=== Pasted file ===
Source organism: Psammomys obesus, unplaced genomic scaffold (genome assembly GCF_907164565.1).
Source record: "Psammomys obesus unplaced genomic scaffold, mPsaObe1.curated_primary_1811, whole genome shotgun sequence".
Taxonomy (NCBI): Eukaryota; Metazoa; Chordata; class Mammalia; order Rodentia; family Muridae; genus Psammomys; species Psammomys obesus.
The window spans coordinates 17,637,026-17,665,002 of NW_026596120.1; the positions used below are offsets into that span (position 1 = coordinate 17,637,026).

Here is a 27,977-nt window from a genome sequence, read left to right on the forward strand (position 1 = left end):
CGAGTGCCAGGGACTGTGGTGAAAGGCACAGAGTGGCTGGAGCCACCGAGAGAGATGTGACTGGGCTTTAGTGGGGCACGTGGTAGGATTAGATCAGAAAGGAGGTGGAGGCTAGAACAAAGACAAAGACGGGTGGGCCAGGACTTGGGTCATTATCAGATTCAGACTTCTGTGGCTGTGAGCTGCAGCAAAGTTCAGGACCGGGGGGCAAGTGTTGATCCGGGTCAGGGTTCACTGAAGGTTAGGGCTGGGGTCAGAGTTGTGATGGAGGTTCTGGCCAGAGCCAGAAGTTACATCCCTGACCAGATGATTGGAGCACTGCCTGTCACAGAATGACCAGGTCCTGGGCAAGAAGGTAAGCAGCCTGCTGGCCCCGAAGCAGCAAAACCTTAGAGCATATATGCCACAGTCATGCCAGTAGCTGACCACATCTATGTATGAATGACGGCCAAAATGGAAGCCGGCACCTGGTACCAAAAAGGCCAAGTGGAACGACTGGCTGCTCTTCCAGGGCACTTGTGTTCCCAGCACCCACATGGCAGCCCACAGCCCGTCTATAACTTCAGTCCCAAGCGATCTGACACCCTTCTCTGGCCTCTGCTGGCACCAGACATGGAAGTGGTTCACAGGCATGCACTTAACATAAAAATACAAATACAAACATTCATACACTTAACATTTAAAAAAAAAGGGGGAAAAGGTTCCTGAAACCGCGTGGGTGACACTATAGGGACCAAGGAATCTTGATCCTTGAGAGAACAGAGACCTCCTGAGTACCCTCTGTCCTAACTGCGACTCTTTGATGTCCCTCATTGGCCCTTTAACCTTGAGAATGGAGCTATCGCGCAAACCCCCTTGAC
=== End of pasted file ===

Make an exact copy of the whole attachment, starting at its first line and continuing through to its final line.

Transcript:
Source organism: Psammomys obesus, unplaced genomic scaffold (genome assembly GCF_907164565.1).
Source record: "Psammomys obesus unplaced genomic scaffold, mPsaObe1.curated_primary_1811, whole genome shotgun sequence".
Taxonomy (NCBI): Eukaryota; Metazoa; Chordata; class Mammalia; order Rodentia; family Muridae; genus Psammomys; species Psammomys obesus.
The window spans coordinates 17,637,026-17,665,002 of NW_026596120.1; the positions used below are offsets into that span (position 1 = coordinate 17,637,026).

Here is a 27,977-nt window from a genome sequence, read left to right on the forward strand (position 1 = left end):
CGAGTGCCAGGGACTGTGGTGAAAGGCACAGAGTGGCTGGAGCCACCGAGAGAGATGTGACTGGGCTTTAGTGGGGCACGTGGTAGGATTAGATCAGAAAGGAGGTGGAGGCTAGAACAAAGACAAAGACGGGTGGGCCAGGACTTGGGTCATTATCAGATTCAGACTTCTGTGGCTGTGAGCTGCAGCAAAGTTCAGGACCGGGGGGCAAGTGTTGATCCGGGTCAGGGTTCACTGAAGGTTAGGGCTGGGGTCAGAGTTGTGATGGAGGTTCTGGCCAGAGCCAGAAGTTACATCCCTGACCAGATGATTGGAGCACTGCCTGTCACAGAATGACCAGGTCCTGGGCAAGAAGGTAAGCAGCCTGCTGGCCCCGAAGCAGCAAAACCTTAGAGCATATATGCCACAGTCATGCCAGTAGCTGACCACATCTATGTATGAATGACGGCCAAAATGGAAGCCGGCACCTGGTACCAAAAAGGCCAAGTGGAACGACTGGCTGCTCTTCCAGGGCACTTGTGTTCCCAGCACCCACATGGCAGCCCACAGCCCGTCTATAACTTCAGTCCCAAGCGATCTGACACCCTTCTCTGGCCTCTGCTGGCACCAGACATGGAAGTGGTTCACAGGCATGCACTTAACATAAAAATACAAATACAAACATTCATACACTTAACATTTAAAAAAAAAGGGGGAAAAGGTTCCTGAAACCGCGTGGGTGACACTATAGGGACCAAGGAATCTTGATCCTTGAGAGAACAGAGACCTCCTGAGTACCCTCTGTCCTAACTGCGACTCTTTGATGTCCCTCATTGGCCCTTTAACCTTGAGAATGGAGCTATCGCGCAAACCCCCTTGAC